A Christian Perspective of Internet Criticisms

John Hopler, Great Commission Churches (GCC) Director

(Note: The following statement was written by GCC, and has been provided as a resource
by the National Association of Evangelicals.)

As believers in Jesus Christ who desire to follow God's word, how should we view criticisms made of fellow Christians on the internet?  Based on instruction from the Scriptures and from counsel received from leaders in other evangelical church associations, here is GCC’s perspective: 


1. We aspire to have a genuine love and concern for both the one being criticized and the one making the criticism.

As followers of Christ, we are called to live by one rule: Love one another (John 13:34).  Jesus calls us to be humble, to be merciful, and to be peacemakers wherever possible. (Matthew 5:5-9)

Therefore, whether criticisms on the internet are fair or unfair, we humbly seek God's blessing on both the person making the criticism and the individual being criticized.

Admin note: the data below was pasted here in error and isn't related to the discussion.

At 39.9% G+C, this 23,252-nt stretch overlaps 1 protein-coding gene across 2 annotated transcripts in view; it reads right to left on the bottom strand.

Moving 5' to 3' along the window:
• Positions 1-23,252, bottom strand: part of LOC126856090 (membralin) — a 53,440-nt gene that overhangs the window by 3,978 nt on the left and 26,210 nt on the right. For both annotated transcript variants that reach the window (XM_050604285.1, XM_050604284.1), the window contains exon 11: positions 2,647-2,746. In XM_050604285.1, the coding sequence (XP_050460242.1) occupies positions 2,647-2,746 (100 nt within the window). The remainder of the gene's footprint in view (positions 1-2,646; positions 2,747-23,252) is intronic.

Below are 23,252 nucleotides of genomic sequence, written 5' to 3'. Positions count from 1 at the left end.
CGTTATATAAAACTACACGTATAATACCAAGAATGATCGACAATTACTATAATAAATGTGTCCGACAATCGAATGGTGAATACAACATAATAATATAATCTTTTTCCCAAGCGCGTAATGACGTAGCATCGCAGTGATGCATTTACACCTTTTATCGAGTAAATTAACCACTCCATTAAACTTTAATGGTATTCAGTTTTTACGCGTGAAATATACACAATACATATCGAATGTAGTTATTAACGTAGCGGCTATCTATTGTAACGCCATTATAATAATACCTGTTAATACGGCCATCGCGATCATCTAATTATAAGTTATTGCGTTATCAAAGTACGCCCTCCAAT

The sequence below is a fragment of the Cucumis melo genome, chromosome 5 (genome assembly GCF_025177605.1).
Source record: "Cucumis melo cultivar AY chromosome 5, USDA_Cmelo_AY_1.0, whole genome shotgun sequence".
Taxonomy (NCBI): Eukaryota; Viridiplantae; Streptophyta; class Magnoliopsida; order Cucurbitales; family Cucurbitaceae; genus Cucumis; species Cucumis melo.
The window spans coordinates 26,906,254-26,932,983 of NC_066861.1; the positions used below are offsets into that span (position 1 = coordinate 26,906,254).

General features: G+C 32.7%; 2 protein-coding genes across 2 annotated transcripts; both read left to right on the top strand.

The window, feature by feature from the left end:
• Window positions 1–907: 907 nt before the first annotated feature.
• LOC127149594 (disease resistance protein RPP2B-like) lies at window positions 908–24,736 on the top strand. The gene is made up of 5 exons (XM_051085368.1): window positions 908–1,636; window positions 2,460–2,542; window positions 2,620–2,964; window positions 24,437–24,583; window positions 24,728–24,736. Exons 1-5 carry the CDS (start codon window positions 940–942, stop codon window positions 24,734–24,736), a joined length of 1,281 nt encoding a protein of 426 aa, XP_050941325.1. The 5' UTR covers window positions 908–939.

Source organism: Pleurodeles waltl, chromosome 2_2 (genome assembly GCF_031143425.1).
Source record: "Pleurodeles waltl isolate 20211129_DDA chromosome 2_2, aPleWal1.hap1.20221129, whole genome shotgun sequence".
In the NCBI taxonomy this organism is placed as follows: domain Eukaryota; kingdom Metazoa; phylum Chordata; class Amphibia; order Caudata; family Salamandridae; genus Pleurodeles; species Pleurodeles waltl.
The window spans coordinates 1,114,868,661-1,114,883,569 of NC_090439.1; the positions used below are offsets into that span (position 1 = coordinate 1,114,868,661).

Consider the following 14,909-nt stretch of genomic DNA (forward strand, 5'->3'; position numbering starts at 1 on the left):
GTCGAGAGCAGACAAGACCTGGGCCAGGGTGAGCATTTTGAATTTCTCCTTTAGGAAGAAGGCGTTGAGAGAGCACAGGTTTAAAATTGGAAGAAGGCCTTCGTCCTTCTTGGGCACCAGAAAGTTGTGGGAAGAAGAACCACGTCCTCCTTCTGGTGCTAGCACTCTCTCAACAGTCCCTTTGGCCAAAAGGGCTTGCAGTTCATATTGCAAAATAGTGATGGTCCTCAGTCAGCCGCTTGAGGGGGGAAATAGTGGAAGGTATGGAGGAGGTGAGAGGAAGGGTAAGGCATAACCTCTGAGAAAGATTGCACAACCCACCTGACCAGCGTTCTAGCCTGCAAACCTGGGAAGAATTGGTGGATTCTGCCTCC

2. We are skeptical of negative characterizations of fellow Christians made on the internet.
  

We who believe in Jesus Christ are sinners, saved by grace (Eph. 2:1-8), made complete in Christ (Col. 2:10) and destined for glory (Romans 8:30). If God so loved and honored us, then we are to love fellow Christians by protecting their honor (John 13:34; Romans 12:10). As a member of the National Association of Evangelicals, Great Commission Churches puts a high value on Christian unity and honoring other believers in Jesus Christ.  

Therefore, because we want to protect the honor of God’s church, GCC’s policy is to question negative internet characterizations of other Christians—within GCC or outside of GCC.  In particular, we are skeptical of criticisms made by anonymous bloggers because the validity of their claims cannot be adequately tested.   

 

3. We do not think that using the internet is God’s way for resolving personal concerns.

If someone has a concern with a person (or church), God instructs us to talk to the person (or pastor) privately. This is best done via phone or face-to-face, not through the internet. If not satisfied, the next step is to pursue an honoring appeal process until the concern is resolved (Matthew 18:15-17).

Therefore, GCC’s policy is to not participate in blogs in which people make posts critical of a GCC pastor or GCC member church.  Instead, we invite anyone with a concern to talk to the pastor, and then, if the issue is not resolved, appeal to his board and then to GCC ( ). We promise to listen with sympathy and humility, and to do all we can to bring about a peaceful resolution that would honor Jesus Christ.